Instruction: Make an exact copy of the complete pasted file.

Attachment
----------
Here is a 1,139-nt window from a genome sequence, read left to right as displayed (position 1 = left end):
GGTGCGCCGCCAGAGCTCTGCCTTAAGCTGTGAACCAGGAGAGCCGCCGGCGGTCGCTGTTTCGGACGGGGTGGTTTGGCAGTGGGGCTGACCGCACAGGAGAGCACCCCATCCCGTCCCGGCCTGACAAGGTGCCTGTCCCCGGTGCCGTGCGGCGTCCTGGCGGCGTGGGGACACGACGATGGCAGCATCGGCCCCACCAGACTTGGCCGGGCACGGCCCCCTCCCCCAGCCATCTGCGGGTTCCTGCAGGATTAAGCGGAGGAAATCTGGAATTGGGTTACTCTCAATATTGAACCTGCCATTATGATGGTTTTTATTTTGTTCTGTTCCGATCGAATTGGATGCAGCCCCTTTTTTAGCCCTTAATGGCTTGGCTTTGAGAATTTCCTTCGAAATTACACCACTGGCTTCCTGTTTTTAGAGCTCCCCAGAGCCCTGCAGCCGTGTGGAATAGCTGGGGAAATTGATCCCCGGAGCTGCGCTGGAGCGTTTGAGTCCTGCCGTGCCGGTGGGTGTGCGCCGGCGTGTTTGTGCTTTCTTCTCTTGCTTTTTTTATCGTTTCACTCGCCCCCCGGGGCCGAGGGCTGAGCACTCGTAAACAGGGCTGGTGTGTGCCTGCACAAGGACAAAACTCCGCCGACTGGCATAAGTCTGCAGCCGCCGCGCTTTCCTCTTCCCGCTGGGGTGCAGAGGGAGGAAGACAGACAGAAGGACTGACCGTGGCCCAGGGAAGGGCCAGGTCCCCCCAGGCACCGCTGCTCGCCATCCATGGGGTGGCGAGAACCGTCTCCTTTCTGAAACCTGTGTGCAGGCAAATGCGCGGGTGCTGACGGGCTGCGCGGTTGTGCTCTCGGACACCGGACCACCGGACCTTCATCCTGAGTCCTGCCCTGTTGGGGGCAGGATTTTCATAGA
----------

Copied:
Here is a 1,139-nt window from a genome sequence, read left to right as displayed (position 1 = left end):
GGTGCGCCGCCAGAGCTCTGCCTTAAGCTGTGAACCAGGAGAGCCGCCGGCGGTCGCTGTTTCGGACGGGGTGGTTTGGCAGTGGGGCTGACCGCACAGGAGAGCACCCCATCCCGTCCCGGCCTGACAAGGTGCCTGTCCCCGGTGCCGTGCGGCGTCCTGGCGGCGTGGGGACACGACGATGGCAGCATCGGCCCCACCAGACTTGGCCGGGCACGGCCCCCTCCCCCAGCCATCTGCGGGTTCCTGCAGGATTAAGCGGAGGAAATCTGGAATTGGGTTACTCTCAATATTGAACCTGCCATTATGATGGTTTTTATTTTGTTCTGTTCCGATCGAATTGGATGCAGCCCCTTTTTTAGCCCTTAATGGCTTGGCTTTGAGAATTTCCTTCGAAATTACACCACTGGCTTCCTGTTTTTAGAGCTCCCCAGAGCCCTGCAGCCGTGTGGAATAGCTGGGGAAATTGATCCCCGGAGCTGCGCTGGAGCGTTTGAGTCCTGCCGTGCCGGTGGGTGTGCGCCGGCGTGTTTGTGCTTTCTTCTCTTGCTTTTTTTATCGTTTCACTCGCCCCCCGGGGCCGAGGGCTGAGCACTCGTAAACAGGGCTGGTGTGTGCCTGCACAAGGACAAAACTCCGCCGACTGGCATAAGTCTGCAGCCGCCGCGCTTTCCTCTTCCCGCTGGGGTGCAGAGGGAGGAAGACAGACAGAAGGACTGACCGTGGCCCAGGGAAGGGCCAGGTCCCCCCAGGCACCGCTGCTCGCCATCCATGGGGTGGCGAGAACCGTCTCCTTTCTGAAACCTGTGTGCAGGCAAATGCGCGGGTGCTGACGGGCTGCGCGGTTGTGCTCTCGGACACCGGACCACCGGACCTTCATCCTGAGTCCTGCCCTGTTGGGGGCAGGATTTTCATAGA